The latest exhibit at the OKCMOA focuses on acquisitions.
“Our City, Our Collection: Building the Museum’s Lasting Collection” is more than a chance to see the Oklahoma City Museum of Art’s most famous exhibits. The exhibit, which tells the story of the museum’s history as a series of gifts, bequests and acquisitions, also gives visitors a chance to see pieces that aren’t displayed as often.
“When I was first conceptualizing the exhibition, part of what I had in mind was getting out works of art that are important in our collection we don’t normally get out,” says Michael Anderson, curator for the exhibition.
Those pieces range from a portfolio of pop artists Anderson says is difficult to display because of how the museum’s collection is laid out to a small collection of Native American art, including work by Acee Blue Eagle. Anderson says the museum does not collect Native American art because the National Cowboy and Western Heritage Museum is also in Oklahoma City, but the OKCMOA has acquired some pieces over time.
One of the pieces, a sculpture by Philip Pavia, has never been displayed in the museum before, and Anderson says even he was surprised at the presence the piece has in the museum.
“Seeing it in person, it’s a really striking piece,” he says. “It’s a modernist sculpture, and it’s something I didn’t even really know we had, let alone that it would be as striking in the exhibition as it is.”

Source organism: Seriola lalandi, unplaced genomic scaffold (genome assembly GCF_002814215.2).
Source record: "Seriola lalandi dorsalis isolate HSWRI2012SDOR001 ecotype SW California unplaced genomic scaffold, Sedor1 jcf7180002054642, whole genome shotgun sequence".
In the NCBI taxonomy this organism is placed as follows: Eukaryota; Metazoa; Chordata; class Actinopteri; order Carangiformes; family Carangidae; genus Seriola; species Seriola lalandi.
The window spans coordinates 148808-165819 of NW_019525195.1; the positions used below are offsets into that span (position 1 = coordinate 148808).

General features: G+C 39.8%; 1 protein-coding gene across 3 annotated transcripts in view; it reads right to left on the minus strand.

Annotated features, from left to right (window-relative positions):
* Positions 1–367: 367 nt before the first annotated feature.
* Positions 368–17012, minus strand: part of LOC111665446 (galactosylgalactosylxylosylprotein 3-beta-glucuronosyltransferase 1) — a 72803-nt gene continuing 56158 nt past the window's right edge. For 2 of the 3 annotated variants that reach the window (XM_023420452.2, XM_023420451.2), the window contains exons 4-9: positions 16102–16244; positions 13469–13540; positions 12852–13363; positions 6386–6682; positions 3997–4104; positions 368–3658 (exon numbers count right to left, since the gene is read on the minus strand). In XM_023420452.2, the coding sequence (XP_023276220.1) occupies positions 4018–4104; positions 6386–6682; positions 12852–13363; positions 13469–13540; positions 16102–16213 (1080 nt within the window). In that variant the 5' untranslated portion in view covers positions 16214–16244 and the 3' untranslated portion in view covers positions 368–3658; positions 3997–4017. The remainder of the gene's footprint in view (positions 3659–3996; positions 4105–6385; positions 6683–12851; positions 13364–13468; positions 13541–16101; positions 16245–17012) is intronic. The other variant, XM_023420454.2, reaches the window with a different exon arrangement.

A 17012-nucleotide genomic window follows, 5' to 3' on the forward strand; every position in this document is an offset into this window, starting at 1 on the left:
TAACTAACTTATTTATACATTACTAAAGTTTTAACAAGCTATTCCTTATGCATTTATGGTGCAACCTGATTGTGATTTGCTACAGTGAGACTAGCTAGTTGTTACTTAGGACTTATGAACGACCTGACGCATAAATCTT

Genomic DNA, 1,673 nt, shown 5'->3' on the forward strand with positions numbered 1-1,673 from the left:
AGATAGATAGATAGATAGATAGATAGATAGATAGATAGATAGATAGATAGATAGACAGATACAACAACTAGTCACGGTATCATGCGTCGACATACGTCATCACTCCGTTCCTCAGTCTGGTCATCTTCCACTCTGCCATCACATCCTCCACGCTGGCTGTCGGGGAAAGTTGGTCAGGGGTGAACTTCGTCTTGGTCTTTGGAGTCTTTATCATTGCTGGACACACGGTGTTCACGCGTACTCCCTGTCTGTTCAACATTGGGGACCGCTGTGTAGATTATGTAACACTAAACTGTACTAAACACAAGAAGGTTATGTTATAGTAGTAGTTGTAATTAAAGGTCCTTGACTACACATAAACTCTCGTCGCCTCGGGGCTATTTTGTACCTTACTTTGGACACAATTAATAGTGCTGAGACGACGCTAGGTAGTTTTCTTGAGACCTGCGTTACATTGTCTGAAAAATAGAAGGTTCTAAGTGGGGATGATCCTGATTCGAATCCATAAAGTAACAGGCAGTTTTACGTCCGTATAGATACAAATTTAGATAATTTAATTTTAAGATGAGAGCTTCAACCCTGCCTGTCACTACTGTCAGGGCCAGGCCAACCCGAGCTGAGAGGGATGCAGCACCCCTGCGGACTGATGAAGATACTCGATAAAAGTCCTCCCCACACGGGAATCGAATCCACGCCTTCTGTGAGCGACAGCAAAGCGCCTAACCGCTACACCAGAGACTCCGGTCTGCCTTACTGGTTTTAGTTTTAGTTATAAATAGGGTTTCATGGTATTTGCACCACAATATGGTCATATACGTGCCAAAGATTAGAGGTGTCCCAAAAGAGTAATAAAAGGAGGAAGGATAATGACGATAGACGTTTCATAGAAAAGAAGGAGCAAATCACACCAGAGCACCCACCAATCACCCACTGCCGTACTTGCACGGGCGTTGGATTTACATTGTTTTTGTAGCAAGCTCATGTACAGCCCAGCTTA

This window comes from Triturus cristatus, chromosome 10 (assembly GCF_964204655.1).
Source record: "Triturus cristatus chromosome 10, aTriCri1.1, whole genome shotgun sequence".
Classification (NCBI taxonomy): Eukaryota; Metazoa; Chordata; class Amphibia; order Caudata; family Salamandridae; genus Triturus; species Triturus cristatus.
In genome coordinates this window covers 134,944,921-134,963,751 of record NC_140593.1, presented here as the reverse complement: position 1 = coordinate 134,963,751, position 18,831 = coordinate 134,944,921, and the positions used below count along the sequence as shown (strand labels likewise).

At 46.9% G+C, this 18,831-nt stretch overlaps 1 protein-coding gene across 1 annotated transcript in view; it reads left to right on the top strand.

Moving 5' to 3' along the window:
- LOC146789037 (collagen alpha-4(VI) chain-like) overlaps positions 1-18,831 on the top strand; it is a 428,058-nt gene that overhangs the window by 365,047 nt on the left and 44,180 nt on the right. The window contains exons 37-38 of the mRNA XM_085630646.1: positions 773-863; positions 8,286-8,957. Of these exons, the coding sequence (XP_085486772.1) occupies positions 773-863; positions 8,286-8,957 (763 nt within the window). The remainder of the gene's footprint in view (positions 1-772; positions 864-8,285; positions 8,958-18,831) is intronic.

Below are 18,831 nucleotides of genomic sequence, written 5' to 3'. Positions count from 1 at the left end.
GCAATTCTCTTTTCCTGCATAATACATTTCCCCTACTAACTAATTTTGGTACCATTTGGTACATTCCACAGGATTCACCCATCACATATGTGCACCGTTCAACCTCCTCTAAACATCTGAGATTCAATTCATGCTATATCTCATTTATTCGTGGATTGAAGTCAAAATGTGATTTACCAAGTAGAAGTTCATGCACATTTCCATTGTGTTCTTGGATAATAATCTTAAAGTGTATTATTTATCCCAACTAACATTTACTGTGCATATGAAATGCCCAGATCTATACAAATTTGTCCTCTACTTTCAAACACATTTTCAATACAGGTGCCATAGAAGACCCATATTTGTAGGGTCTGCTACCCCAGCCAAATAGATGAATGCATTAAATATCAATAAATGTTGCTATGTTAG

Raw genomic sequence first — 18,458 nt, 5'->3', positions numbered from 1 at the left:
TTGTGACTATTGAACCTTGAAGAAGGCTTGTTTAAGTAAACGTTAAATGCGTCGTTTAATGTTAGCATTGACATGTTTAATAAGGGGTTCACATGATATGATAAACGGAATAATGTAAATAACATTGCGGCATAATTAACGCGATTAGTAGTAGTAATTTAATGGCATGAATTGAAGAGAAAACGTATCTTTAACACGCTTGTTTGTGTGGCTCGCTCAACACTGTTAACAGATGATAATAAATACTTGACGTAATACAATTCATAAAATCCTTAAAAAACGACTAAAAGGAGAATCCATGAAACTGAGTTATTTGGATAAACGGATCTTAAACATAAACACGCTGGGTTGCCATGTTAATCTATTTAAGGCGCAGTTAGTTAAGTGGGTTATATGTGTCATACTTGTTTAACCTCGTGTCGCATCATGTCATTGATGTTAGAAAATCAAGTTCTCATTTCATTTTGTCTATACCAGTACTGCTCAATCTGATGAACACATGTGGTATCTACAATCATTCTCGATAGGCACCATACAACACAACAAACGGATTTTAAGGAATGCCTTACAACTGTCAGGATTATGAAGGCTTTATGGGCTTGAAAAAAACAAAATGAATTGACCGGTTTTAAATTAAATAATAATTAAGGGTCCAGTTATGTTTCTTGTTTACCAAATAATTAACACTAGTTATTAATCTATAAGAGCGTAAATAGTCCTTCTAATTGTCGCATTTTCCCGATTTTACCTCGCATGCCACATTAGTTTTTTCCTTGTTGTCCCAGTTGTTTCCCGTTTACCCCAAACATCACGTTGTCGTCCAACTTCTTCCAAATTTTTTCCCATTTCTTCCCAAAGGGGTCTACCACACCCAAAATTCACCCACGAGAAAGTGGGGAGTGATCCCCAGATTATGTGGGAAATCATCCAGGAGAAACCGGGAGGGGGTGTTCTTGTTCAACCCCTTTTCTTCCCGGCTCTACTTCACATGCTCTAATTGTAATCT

Anderson says 90 pieces in the exhibition also includes the OKCMOA’s most popular works of art people normally associate with the museum, including a portrait of George Washington by Charles Wilson Peale.
The combination of the well-known art with the less-exhibited pieces, along with the theme of the exhibition, helps visitors see the art in a new light, Anderson says.
“The exhibition reveals the personalities of the collectors and the aesthetics of the people who are in the collection,” he says. “It really puts them in a different context, and I think that’s one of the exciting things about the collection.”
Although the exhibition features a fair number of pieces of art for the size of the space, the open-floor plan allows for people to see contrasts between the different art styles being collected at the same time. Anderson says that allows visitors to get a perspective on “different attitudes toward art – what art was, what art could be” at the time the collections were acquired.
“Really, this is telling the history of our museum through the major gifts and big collectors that helped build it,” Anderson says.
The exhibition starts with the Works Projects Administration’s donation of 28 works of art to Oklahoma City in 1942, three years before the museum transitioned from a federally-funded gallery to a private institution in 1945. Since then, other notable acquisitions have included the purchase of 158 works of art when the Washington Gallery of Modern art in Washington, D.C. closed in 1968 and the purchase of “Chihuly: An Inaugural exhibition,” a collection of Chihuly glass that was first presented as a temporary exhibit when the museum opened its new building in downtown Oklahoma City in 2002.
The exhibition runs through Aug. 28.
“Our City, Our Collection” at the Oklahoma City Museum of Art
415 Couch Drive, Oklahoma City
10 a.m. to 5 p.m, Tuesday-Saturday; 10 a.m. to 9 p.m. Thursday; noon to 5 p.m. Sunday; through Aug. 28